Scram: A FrAgile Methodology - Groaner's Royale
Prior Scram Articles
If you enjoy this article, please be sure to read my prior articles about Scram...
Straight Faced Disclaimer
Any resemblance to estimation practices, real persons, real-life events, or other real-life entities is purely coincidental. All characters and other entities appearing in this work are fictitious. Any resemblance to real persons, dead or alive, or other real-life entities, past or present, is purely coincidental.
Splint Planning is where the team plans out their work for the upcoming Splint.
A Splint is a dedicated period of time where a Scram Team attempts to get something done daily, toward some need they barely understand, and under the guise of all working together toward a common Splint goal.
The term "Splint" in Scram means something rigid, inflexible, and immobilizing, something that is utilized to repair what is fractured, displaced, or injured while giving the outward appearance that all is being held together and healing.
In Scram, Splints usually have the following properties...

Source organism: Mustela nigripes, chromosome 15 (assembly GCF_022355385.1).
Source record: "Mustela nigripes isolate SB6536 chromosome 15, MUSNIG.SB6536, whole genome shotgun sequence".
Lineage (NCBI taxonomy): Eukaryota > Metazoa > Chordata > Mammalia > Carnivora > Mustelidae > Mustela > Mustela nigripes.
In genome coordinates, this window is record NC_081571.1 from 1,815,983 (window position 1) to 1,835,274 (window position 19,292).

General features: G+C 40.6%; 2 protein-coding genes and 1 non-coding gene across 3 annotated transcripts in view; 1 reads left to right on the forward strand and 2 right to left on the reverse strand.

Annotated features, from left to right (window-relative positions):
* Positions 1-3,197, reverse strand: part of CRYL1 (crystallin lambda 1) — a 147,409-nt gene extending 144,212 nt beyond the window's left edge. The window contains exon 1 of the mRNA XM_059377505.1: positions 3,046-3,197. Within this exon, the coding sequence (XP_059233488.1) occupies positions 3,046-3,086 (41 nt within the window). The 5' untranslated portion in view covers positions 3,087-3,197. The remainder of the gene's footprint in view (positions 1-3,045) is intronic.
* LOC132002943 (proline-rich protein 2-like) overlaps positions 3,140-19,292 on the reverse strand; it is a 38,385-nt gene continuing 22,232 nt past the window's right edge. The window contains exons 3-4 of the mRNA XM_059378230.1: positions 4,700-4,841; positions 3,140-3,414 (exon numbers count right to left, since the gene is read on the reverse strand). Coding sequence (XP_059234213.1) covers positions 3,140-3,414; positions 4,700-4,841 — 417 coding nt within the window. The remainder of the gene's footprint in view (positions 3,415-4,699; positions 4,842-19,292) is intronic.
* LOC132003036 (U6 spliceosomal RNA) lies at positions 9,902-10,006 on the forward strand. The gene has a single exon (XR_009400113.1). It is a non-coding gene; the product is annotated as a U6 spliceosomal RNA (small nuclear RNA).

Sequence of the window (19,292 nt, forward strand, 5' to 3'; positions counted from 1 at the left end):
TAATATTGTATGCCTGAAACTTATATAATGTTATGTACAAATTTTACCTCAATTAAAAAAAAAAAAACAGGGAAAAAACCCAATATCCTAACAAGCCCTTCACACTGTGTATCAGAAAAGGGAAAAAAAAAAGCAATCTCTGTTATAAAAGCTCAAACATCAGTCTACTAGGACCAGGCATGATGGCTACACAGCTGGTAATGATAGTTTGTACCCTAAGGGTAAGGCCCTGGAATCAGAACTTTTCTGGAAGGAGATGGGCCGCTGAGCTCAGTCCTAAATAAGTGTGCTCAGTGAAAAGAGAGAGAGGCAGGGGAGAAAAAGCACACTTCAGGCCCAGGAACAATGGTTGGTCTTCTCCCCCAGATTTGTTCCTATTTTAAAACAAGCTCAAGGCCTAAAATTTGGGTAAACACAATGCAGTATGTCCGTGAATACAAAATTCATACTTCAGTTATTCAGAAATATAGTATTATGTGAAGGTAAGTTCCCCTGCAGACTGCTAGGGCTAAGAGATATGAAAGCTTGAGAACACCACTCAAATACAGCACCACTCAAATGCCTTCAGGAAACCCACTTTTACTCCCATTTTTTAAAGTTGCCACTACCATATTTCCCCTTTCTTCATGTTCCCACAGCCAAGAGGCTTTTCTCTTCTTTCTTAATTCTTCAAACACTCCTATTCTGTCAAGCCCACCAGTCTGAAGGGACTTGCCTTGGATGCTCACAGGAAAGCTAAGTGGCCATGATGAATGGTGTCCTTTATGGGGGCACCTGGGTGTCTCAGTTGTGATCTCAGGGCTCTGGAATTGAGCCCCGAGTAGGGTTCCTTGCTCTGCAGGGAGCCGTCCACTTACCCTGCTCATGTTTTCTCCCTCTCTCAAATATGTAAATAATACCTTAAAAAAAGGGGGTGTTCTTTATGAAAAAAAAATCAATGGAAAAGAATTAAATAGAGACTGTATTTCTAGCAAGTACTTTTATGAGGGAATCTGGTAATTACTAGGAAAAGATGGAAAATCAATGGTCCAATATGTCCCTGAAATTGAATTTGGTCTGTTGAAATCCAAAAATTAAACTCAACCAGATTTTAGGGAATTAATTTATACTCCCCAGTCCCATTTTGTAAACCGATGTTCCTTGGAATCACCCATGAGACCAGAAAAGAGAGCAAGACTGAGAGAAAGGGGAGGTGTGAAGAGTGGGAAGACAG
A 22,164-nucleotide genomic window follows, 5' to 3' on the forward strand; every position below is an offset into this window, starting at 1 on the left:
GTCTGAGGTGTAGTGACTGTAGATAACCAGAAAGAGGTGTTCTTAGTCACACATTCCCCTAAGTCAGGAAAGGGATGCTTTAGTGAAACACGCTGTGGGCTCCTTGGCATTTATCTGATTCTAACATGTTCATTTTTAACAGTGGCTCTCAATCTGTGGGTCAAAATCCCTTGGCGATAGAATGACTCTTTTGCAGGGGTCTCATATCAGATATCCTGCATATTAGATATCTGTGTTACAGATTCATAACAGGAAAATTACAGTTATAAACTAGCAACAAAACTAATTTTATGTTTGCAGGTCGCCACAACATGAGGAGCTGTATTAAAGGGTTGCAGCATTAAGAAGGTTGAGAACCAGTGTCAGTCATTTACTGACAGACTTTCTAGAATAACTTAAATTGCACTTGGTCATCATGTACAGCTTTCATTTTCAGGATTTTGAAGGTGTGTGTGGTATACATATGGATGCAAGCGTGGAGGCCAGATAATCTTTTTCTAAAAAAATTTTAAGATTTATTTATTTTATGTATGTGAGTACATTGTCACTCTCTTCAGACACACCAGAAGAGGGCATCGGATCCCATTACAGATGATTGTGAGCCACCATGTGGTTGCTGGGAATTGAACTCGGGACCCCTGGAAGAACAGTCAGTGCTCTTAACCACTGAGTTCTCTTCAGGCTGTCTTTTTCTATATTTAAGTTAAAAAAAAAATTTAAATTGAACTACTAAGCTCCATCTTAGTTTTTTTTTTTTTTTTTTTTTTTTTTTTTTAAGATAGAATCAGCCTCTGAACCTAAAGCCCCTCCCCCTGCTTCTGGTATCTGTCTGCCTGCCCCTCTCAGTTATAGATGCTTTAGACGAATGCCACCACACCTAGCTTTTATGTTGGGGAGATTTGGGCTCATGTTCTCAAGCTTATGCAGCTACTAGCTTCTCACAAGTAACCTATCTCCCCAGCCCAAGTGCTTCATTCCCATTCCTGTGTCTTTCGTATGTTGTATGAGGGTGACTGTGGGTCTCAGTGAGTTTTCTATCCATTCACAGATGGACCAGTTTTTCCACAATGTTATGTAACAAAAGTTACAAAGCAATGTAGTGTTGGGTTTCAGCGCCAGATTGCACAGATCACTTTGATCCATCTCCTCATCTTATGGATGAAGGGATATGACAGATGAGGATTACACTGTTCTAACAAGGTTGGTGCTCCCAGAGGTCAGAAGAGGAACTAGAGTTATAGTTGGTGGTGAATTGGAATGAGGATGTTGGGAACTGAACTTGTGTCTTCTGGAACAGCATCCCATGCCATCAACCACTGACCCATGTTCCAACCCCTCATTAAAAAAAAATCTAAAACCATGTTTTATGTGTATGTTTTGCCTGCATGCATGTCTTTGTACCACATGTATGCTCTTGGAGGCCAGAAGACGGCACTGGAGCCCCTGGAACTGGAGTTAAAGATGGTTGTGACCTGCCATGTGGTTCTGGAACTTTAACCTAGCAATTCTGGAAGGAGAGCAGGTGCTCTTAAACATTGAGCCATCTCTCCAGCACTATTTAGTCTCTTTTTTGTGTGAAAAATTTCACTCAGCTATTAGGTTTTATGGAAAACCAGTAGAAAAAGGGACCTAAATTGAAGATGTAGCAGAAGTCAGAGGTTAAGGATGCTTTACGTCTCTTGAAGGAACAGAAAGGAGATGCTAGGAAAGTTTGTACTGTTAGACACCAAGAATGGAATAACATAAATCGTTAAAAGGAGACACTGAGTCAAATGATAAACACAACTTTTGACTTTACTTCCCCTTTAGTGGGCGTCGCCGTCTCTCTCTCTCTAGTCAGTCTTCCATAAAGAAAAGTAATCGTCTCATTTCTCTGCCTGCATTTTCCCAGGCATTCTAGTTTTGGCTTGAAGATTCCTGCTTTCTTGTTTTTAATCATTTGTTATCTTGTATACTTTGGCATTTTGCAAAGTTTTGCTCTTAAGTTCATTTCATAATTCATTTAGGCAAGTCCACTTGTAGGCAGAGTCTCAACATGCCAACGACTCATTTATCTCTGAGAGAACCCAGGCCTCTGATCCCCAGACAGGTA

- 1 week, 2 weeks, or time remaining to a fixed release date in length
- easily blown up when the latest production bug is escalated OR a Vice President promises a new feature to a customer
- made of a Splint Team committing to try and get something productive done in the predetermined Splint timeframe
- filled with interruptions and new priorities
- frequently derailed by questions or maintenance of 10-year-old features and code
Recap - Last Week on Bat-Scram
- Splint Planning was underway
- People showed up late
- A bio-break was declared 30 minutes in
- Nothing was accomplished yet
- Our Scramster ran for her "Scrammy Eights" cards
Today's Episode: Groaner's Royale
Splint Planning - 50 Minutes In
Pia looks at the time on her phone and says "Where is everybody else? I said 10-minute Bio-break at half past the hour. Now it's 10 minutes to the hour."
Tim, our Product Groaner, says "Ugh...we are now 50 minutes into Splint Planning and we have not completed anything."